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Recently, I began working at a small graphics design firm, where I was unluckily given an old 19 or 20 inch monitor (SuperScan Mc 801 RasterOps) which is clearly ailing. It works OK, but for as a graphic designer, it isn't acceptable screen quality.

The problem is that there are horizontal lines radiating from the sides of the monitor into the center. They are stronger at the edges and they are slightly warped, like wrapping around the curvature of the monitor (which has a greater surface curve than newer flat panel CRTs). The lines are pretty faint, but they are disturbing.

No amount of screen control adjustments made a difference.

Before convincing my boss to spring on a brand new graphics- quality monitor, I want to be sure if it is worth fixing or not.

It's definitely out of warranty.

Any advice would be greatly appreciated.

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Last Post by TallCool1
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The problem is that there are horizontal lines radiating from the sides of the monitor into the center. They are stronger at the edges and they are slightly warped, like wrapping around the curvature of the monitor (which has a greater surface curve than newer flat panel CRTs). The lines are pretty faint, but they are disturbing.

What you are describing is moirpatterns. Some monitors have an adjustment for this, but in your case it may be a power supply problem (dried-out electrolytic capacitors). This is a common problem with this class of monitors.

Does the problem change with different scan rates? Does the problem change with adjustments to height or width?

Dry caps are usually economical to replace, especially if the unit works OK otherwise.

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Thanks for your reply. I tried one more time with the buttons and found if you press two at the same time you can adjust 'moire patterns'. adjusting the horizontal moire (whatever that is) caused the lines to dissapear at a specific +/- setting which I found with some playing around.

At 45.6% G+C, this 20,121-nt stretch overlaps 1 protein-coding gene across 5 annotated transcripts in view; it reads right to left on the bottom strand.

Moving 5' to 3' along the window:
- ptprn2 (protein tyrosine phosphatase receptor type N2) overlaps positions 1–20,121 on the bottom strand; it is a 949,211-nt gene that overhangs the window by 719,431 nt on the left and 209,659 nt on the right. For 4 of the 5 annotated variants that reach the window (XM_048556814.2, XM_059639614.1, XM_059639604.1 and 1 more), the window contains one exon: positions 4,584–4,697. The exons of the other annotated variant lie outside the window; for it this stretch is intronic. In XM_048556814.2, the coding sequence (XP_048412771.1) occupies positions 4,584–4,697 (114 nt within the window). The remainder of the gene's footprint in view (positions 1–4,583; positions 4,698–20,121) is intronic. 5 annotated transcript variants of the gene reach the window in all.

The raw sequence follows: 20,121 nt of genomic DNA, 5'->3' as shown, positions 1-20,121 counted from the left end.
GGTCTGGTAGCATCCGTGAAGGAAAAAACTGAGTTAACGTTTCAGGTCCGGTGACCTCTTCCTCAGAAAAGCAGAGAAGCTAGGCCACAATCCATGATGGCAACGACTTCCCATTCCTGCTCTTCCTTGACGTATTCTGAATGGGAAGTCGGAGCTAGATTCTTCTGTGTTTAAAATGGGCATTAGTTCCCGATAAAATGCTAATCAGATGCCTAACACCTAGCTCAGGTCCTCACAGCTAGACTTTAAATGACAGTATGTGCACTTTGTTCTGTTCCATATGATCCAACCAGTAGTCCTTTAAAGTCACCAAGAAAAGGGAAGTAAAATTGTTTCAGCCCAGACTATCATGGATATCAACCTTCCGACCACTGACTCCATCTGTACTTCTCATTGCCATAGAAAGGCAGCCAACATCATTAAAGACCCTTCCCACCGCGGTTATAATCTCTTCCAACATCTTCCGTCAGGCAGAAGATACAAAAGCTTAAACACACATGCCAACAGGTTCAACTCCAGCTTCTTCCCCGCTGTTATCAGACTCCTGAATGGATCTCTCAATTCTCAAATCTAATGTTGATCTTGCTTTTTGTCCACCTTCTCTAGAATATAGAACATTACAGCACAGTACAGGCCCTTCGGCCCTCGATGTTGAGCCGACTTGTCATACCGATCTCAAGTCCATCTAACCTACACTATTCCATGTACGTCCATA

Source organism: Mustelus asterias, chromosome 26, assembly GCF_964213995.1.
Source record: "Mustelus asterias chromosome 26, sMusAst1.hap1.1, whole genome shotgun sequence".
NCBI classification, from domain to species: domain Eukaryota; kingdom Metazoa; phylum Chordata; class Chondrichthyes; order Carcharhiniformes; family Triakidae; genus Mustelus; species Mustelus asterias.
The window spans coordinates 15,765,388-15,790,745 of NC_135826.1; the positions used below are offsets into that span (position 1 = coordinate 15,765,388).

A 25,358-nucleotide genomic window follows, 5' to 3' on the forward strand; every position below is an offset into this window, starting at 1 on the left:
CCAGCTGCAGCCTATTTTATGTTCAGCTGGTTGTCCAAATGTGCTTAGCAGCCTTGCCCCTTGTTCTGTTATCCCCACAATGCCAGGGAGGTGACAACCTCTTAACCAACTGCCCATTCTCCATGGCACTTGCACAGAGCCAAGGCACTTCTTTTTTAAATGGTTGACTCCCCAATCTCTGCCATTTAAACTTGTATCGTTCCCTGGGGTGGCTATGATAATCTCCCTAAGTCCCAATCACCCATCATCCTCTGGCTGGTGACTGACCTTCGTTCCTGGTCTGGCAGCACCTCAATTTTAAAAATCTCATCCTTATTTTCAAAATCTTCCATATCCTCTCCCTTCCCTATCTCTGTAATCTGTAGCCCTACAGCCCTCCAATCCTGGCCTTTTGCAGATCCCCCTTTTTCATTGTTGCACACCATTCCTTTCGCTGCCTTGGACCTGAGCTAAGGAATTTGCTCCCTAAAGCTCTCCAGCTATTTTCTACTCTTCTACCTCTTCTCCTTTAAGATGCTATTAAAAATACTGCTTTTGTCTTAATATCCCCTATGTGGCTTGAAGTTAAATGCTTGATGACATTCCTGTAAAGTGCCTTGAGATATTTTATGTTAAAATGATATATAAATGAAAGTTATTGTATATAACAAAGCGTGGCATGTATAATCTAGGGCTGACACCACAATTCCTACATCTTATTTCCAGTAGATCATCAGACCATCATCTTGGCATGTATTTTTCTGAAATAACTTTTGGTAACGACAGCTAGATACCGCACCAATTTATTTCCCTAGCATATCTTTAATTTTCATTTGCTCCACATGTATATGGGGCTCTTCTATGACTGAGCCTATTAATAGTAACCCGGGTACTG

Can you tell me what the moire patterns are all about and how changing these settings may or may not affect other settings??

Thanks!

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Can you tell me what the moire patterns are all about and how changing these settings may or may not affect other settings?

The easiest way to demonstrate moirpatterns is to take two pieces of window screen material, place them together one on top of the other, and hold them up to the light, looking through the layers. If you rotate one layer with respect to the other, you will see a pattern that changes with the relative position of the layers.

In the case of a high-res monitor, this comes about because of the interaction between the CRT dot-pattern and the raster scan lines. Adjusting these out involves a combination of very fine trace rotation and raster position. This has little or no effect otherwise.

Another place where moirpatterns come into play is when scanning a printed picture. There is often an interaction between the dots in the picture and the dots in the scanner's resolution. Slight changes in the angle of the scanned item on the scan-bed can make a big difference in the scanned image result.

As a side note, moirpatterns are one of the few things known that can move faster than the speed of light.

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